At Highgate School, the South-African born pianist Tessa Uys gave an impressive Sunday-afternoon recital. She was playing the Festival’s truly grand Fazioli instrument, and it was marvellous in itself to hear Scarlatti sonatas (K380 in E, the most famous one, and the fleeting K159 in C) translated into such opulent, vibrant, decisive tones. Uys was deeply affecting in Schubert’s Drei Klavierstücke, D946, which Brahms edited many years after the composer’s death; and her handling of three Rachmaninov preludes was sturdy. The early Variations by John McCabe was the novelty, its felicitous virtuosity well conveyed and Liszt’s notey, pummelling légende, St François de Paule marchant sur les flots, brought the programme to a rousing close.
PAUL DRIVER: SUNDAY TIMES CULTURE MAGAZINE
Tessa Uys’ recital on Sunday in the Great Hall at Highgate School, opened with Scarlatti’s Sonatas H380 and K159 and she played them with panache and authority eliciting a tonal range from her Fazioli piano that makes redundant any purist view that such sonatas be played on a harpsichord. Uys is a musician who can function in any era and her playing of Haydn’s Sonata in B minor Hob HVI/32 lacked nothing by way of refinement or sense of time and classical austerity. Nor has she fears of popular repertoire, even when the demands are formidable as in Schubert’s Drei Klavierstücke D946, of which the first two were quite exquisite. Contemporary music may hold some listeners in awe, but Uys has the skills to make such works as John McCabe’s Variations for Piano Op.22 not only truly accessible but also an example of her prodigious technique. It was fitting that the recital should end on a robust note and Liszt furnished the ideal piece in his St François de Paule marchant sur les flots, a legend given a breathtaking performance.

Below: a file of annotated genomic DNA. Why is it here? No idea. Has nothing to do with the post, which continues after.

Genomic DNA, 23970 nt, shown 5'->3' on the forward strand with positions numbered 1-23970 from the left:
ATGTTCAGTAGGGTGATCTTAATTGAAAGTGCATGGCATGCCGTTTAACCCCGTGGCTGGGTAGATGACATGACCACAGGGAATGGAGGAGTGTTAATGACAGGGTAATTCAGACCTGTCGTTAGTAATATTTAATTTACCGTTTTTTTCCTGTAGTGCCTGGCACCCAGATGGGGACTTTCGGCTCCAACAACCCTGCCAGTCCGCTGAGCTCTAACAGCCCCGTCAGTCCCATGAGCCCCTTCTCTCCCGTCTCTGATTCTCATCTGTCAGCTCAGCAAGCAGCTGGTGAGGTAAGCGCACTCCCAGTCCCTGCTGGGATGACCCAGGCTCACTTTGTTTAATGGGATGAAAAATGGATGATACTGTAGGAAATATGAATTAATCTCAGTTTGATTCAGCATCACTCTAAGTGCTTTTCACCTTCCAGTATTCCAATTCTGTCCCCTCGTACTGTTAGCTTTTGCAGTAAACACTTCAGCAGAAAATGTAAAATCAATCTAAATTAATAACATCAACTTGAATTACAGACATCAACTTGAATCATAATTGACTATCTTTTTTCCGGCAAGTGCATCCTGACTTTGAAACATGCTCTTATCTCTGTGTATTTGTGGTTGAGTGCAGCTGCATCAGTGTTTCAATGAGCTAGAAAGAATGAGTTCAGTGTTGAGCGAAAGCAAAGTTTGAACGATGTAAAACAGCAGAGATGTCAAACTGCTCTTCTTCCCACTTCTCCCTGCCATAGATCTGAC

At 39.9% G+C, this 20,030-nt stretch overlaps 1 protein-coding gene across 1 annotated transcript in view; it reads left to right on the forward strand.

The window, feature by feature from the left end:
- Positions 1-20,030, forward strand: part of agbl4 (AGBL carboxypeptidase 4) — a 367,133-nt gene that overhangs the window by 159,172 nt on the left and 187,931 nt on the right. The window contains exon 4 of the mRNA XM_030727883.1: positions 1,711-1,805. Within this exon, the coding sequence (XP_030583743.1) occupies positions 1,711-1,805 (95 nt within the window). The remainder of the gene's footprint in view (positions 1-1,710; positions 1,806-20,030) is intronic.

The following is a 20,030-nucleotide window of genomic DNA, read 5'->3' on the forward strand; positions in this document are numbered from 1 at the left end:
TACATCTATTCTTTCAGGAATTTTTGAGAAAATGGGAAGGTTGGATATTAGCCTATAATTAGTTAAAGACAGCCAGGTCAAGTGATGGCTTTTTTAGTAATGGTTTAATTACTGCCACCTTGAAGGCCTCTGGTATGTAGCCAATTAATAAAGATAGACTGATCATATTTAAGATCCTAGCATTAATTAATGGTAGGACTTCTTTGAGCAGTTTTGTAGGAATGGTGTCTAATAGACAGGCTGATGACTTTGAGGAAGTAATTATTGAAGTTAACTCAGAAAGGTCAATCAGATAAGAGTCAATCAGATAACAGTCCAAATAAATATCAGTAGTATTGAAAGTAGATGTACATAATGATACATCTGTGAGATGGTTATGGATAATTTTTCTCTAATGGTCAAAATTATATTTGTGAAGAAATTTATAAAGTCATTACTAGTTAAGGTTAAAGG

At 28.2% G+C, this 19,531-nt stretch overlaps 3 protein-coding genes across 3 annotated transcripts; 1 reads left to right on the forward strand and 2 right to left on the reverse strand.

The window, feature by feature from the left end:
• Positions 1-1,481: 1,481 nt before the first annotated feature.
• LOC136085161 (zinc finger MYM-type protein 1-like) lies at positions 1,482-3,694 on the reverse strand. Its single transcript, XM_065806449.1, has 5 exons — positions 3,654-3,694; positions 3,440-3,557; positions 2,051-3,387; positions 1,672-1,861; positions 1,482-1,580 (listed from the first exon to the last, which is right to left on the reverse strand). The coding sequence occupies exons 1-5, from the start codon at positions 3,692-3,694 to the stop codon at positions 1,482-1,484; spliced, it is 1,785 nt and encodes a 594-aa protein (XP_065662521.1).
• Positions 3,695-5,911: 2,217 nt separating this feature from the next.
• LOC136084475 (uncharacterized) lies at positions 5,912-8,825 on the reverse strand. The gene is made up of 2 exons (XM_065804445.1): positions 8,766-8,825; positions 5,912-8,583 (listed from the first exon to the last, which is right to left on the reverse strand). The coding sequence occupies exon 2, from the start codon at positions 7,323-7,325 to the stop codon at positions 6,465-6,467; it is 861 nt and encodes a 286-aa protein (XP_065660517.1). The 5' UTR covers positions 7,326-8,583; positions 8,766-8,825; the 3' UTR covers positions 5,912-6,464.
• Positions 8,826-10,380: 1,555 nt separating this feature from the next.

DAVID SONIN: HAM AND HIGH